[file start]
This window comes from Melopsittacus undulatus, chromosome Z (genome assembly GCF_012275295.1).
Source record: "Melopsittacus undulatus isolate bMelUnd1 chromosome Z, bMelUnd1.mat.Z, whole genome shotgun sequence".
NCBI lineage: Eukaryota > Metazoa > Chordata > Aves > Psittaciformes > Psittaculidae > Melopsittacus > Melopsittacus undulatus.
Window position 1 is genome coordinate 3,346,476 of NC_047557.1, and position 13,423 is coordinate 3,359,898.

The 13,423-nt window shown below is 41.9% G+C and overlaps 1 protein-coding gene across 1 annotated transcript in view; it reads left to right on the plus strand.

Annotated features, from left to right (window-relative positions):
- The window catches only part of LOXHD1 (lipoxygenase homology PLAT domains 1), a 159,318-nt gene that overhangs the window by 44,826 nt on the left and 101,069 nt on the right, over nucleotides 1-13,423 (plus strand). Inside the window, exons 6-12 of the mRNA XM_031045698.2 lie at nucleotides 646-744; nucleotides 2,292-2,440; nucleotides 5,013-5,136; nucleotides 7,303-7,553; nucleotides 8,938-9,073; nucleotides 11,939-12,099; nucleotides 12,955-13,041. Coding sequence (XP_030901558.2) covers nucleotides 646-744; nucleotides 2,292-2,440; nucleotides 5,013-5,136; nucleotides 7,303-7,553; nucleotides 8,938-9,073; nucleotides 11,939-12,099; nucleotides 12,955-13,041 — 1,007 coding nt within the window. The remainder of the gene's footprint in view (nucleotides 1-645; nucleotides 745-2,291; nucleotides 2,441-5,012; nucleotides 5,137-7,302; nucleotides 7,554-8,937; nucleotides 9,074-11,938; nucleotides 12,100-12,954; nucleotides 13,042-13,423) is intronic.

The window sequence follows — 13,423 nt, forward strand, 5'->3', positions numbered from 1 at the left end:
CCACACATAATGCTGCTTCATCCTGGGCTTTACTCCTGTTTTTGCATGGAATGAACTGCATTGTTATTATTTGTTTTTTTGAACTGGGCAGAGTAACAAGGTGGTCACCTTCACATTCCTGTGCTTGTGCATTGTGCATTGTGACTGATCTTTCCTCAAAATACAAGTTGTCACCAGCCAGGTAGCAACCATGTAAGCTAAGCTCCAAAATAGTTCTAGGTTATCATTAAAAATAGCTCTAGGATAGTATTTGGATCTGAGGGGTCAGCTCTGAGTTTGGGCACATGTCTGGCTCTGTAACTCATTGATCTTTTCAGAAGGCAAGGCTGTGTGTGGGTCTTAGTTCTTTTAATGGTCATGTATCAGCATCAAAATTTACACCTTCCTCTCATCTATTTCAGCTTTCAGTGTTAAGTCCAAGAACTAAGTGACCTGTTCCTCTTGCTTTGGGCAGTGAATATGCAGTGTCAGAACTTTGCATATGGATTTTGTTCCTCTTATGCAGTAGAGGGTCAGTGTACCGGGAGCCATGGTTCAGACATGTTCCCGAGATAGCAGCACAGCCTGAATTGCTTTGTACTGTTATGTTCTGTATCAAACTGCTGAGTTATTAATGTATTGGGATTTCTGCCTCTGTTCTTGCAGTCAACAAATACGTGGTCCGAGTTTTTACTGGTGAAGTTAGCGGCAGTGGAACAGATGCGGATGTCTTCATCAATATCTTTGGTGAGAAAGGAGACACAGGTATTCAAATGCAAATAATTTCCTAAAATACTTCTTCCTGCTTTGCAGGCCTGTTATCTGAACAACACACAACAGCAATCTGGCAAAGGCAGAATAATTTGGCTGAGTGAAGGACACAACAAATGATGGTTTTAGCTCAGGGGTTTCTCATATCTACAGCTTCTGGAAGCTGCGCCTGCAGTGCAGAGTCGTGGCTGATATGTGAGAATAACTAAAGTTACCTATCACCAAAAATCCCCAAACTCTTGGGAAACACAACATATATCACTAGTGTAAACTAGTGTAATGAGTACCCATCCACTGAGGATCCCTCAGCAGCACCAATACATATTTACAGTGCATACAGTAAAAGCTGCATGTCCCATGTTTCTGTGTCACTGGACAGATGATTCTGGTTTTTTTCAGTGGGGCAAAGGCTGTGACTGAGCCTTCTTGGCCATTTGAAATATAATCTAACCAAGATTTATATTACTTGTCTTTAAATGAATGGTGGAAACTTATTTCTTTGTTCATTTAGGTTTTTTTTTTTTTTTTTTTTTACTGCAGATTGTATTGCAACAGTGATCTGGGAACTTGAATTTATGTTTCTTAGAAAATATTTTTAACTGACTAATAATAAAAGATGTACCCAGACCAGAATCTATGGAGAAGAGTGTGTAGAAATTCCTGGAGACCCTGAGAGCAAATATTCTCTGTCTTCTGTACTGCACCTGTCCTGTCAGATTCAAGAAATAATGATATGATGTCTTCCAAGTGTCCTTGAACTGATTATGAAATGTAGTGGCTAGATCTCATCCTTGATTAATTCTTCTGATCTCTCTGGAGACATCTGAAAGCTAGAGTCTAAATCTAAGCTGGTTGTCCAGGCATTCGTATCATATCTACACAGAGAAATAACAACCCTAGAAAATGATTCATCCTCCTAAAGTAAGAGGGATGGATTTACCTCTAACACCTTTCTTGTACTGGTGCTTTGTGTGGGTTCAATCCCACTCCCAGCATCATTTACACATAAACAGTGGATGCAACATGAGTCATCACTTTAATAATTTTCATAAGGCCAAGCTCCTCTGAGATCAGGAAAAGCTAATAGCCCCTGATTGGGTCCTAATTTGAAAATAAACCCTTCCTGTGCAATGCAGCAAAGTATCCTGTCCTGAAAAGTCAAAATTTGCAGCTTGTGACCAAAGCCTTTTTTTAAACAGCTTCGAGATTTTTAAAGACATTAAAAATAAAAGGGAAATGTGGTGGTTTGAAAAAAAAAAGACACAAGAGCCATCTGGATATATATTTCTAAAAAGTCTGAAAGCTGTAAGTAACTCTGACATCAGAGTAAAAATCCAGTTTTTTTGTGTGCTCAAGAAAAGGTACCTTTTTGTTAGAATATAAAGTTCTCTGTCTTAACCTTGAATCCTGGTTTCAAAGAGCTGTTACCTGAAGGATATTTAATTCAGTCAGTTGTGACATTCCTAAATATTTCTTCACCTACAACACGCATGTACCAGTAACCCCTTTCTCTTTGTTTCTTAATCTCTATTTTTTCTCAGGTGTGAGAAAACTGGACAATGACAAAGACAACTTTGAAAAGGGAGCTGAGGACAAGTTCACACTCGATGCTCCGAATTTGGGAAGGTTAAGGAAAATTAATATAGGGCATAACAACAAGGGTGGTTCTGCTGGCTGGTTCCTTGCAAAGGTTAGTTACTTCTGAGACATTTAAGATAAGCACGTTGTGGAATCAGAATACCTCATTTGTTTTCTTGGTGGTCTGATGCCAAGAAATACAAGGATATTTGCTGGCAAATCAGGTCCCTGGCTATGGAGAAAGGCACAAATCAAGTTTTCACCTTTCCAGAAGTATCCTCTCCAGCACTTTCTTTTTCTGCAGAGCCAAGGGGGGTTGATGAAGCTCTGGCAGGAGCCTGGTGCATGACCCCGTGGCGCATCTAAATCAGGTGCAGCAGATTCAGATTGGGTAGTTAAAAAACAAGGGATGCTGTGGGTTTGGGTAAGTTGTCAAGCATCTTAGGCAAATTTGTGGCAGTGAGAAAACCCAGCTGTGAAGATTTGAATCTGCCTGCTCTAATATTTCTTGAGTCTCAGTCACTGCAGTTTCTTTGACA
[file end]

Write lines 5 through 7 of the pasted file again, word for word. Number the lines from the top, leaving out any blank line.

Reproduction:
The 13,423-nt window shown below is 41.9% G+C and overlaps 1 protein-coding gene across 1 annotated transcript in view; it reads left to right on the plus strand.

Annotated features, from left to right (window-relative positions):
- The window catches only part of LOXHD1 (lipoxygenase homology PLAT domains 1), a 159,318-nt gene that overhangs the window by 44,826 nt on the left and 101,069 nt on the right, over nucleotides 1-13,423 (plus strand). Inside the window, exons 6-12 of the mRNA XM_031045698.2 lie at nucleotides 646-744; nucleotides 2,292-2,440; nucleotides 5,013-5,136; nucleotides 7,303-7,553; nucleotides 8,938-9,073; nucleotides 11,939-12,099; nucleotides 12,955-13,041. Coding sequence (XP_030901558.2) covers nucleotides 646-744; nucleotides 2,292-2,440; nucleotides 5,013-5,136; nucleotides 7,303-7,553; nucleotides 8,938-9,073; nucleotides 11,939-12,099; nucleotides 12,955-13,041 — 1,007 coding nt within the window. The remainder of the gene's footprint in view (nucleotides 1-645; nucleotides 745-2,291; nucleotides 2,441-5,012; nucleotides 5,137-7,302; nucleotides 7,554-8,937; nucleotides 9,074-11,938; nucleotides 12,100-12,954; nucleotides 13,042-13,423) is intronic.